I got a new phone this week after my previous phone was ruthlessly crushed by the lap-bar of the Kingda Ka rollercoaster. I now own the Moto X+1 (fanboy alert), with custom leather back. The phone learns my behaviors over time, telling me exactly how long it takes to get to hockey on Monday and Tuesday, where I park my car after hunting around for a spot and even responds when I call it the batphone. My new phone is designed to give me exactly what I need, exactly when I need it.
Mobile PPC should be thought of in exactly the same way.
Too often, advertisers are trying to force their desktop experience across devices. The word “responsive” is like nails on a PPC chalkboard; squishing a long form site into a 6 inch screen is not a good experience. Users don’t want to read, they don’t want to click around and they certainly don’t want to scroll.
A user on the go has needs fundamentally different from one who’s sitting and working. Whatever they need, they need now and they don’t need any obstructions. I’m a minimalist when it comes to mobile, and you should be too. I’ve put together four tips to help you work through the KISS (Keep It Simple, Stupid) Principle of mobile PPC (with one bonus contrarian point).
Simplify keywords – In spite of the multitude of interesting keyboard innovations, typing on a phone sucks. It always has, and likely always will. As a result, you’ll need far fewer long term queries in a mobile campaign. Focus on high-volume head terms, especially those that show in suggest. I recommend using ubersuggest or keywordtool.io to make sure your build is comprehensive, but not clunky.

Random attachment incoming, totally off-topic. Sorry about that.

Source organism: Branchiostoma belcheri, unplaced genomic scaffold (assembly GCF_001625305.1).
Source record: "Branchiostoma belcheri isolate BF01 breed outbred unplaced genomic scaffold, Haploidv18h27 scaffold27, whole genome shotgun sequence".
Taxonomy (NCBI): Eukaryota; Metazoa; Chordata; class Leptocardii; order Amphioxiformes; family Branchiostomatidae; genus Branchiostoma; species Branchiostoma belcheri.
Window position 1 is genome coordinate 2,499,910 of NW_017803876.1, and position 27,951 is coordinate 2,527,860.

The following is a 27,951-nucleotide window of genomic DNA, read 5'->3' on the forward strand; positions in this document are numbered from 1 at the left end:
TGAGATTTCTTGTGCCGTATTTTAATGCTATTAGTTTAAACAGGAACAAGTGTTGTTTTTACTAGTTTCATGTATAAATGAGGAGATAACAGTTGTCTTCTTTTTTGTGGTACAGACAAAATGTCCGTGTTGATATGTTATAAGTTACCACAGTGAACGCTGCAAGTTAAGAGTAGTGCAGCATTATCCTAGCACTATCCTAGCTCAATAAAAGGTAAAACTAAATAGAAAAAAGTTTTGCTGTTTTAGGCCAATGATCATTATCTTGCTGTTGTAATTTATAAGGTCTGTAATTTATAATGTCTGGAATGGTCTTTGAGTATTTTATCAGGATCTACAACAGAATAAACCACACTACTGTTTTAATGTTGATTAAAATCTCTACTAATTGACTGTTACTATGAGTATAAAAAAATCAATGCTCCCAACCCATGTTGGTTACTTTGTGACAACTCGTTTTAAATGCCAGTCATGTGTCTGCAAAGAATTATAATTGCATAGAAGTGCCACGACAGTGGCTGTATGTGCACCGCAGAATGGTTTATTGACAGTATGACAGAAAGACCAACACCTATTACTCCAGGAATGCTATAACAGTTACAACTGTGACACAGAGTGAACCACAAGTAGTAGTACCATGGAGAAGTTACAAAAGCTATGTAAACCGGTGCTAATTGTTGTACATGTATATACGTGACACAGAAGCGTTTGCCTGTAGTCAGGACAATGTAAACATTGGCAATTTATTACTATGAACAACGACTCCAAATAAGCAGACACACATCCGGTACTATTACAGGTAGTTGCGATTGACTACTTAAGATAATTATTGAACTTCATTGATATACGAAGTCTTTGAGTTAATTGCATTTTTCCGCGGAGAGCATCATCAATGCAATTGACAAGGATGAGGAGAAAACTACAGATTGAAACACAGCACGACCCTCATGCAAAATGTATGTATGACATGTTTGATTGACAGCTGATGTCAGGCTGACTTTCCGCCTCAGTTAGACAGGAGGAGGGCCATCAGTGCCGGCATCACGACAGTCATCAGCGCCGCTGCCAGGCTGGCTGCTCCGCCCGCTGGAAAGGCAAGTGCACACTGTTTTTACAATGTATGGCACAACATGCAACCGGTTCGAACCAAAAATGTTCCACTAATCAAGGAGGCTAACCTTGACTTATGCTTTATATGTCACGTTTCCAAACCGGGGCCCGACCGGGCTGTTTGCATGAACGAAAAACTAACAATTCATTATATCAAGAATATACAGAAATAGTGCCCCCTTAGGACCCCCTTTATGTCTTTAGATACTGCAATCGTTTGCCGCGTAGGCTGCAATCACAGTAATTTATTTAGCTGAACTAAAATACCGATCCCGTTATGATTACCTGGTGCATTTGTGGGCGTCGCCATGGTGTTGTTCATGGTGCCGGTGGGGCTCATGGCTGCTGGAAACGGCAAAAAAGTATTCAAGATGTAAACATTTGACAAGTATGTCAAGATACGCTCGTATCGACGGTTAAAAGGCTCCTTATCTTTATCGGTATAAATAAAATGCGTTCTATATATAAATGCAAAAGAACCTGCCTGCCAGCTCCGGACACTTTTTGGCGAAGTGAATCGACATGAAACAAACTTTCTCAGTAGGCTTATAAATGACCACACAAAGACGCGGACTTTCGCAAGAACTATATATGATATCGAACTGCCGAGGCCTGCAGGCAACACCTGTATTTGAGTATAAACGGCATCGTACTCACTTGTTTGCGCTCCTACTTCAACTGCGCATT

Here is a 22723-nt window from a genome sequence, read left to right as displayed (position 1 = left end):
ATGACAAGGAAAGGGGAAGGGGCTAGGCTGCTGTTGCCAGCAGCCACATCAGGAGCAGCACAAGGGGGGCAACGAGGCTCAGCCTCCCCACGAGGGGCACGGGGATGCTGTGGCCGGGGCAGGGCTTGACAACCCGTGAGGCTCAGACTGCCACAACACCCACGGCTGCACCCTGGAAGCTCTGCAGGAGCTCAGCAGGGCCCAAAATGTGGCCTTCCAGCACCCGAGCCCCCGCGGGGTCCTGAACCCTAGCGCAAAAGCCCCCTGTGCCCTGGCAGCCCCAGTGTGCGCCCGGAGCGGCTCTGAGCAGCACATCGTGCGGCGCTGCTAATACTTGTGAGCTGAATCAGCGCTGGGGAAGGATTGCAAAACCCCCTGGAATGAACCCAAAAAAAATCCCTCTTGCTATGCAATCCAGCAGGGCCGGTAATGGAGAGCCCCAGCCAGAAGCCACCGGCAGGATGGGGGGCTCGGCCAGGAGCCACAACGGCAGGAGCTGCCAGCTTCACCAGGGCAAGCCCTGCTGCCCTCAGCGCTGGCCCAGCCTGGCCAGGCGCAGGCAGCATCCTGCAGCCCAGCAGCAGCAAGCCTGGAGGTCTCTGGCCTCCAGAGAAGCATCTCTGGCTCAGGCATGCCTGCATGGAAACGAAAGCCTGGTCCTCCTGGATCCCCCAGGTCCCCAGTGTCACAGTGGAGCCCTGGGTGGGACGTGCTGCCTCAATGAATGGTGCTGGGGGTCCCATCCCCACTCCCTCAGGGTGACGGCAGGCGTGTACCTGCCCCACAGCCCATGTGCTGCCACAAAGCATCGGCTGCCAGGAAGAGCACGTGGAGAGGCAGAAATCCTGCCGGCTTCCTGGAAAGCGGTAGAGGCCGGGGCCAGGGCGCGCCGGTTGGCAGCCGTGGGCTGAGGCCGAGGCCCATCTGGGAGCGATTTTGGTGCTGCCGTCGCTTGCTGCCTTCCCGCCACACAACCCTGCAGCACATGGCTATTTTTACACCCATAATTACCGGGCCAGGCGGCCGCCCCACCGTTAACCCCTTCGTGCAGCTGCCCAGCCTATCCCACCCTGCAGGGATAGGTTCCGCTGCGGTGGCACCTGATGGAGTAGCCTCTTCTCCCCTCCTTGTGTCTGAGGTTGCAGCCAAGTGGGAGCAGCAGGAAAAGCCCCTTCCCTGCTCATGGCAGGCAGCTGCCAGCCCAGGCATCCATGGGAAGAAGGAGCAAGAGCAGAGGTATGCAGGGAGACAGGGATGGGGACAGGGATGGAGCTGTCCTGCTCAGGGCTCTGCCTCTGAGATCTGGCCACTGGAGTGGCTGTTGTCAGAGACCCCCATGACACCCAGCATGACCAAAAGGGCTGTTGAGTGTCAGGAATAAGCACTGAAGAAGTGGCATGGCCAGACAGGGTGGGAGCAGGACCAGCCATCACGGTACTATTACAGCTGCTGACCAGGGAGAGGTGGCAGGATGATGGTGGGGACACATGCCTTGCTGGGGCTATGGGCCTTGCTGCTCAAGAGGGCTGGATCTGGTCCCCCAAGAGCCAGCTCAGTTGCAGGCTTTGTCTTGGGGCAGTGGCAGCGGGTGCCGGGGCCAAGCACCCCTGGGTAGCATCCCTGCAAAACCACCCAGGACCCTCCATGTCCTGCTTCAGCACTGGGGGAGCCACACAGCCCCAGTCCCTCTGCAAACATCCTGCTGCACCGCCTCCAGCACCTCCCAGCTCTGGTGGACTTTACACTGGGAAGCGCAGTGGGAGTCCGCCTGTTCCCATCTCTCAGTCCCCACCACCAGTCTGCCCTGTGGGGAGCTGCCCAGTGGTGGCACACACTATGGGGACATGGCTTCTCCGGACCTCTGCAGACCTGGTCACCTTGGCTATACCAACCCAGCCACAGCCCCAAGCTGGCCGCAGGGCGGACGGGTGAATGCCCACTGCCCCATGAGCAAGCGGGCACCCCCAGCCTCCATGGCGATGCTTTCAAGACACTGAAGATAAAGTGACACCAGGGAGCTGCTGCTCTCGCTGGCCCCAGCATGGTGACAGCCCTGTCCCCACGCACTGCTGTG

Simplify ad copy – Generally speaking, worry less about wild value propositions and more about being a step ahead of competitors in mobile. They offer a $10 trial? You should offer a $5 one. Don’t get wordy, don’t beat around the bush, and don’t use any superfluous words (like superfluous). AdWords has already taken the liberty of putting mobile ads on a diet, so make sure you get to the point as quickly as possible.
Simplify your landing page – Just like ad copy, users aren’t looking to comparison shop and explore a thousand different features when they’re on the train or at a BBQ. They have an immediate problem to solve; your landing page should address those immediate needs and provide a solution quickly and easily. If your user leaves to look elsewhere, they likely won’t come back.
Get out of the way – Users tell you how they want to convert with their actions. If a user clicks on a headline, they don’t want to make a phone call. They’ll likely be confused when a phone number pops up (I’m looking at you click-to-call ads), so keep them on the path they expect. If users get on your landing page, they don’t want to fill out a 10-field form. Give users hyper simple conversion options, and make sure the conversion is predictable.
Bonus: Congest the SERP – While earlier I advocated for simpler ads before (and I still do), make your ads take up as much space as possible in the mobile SERP. Take advantage of every extension possible to make sure your ad pushes competitors down to oblivion.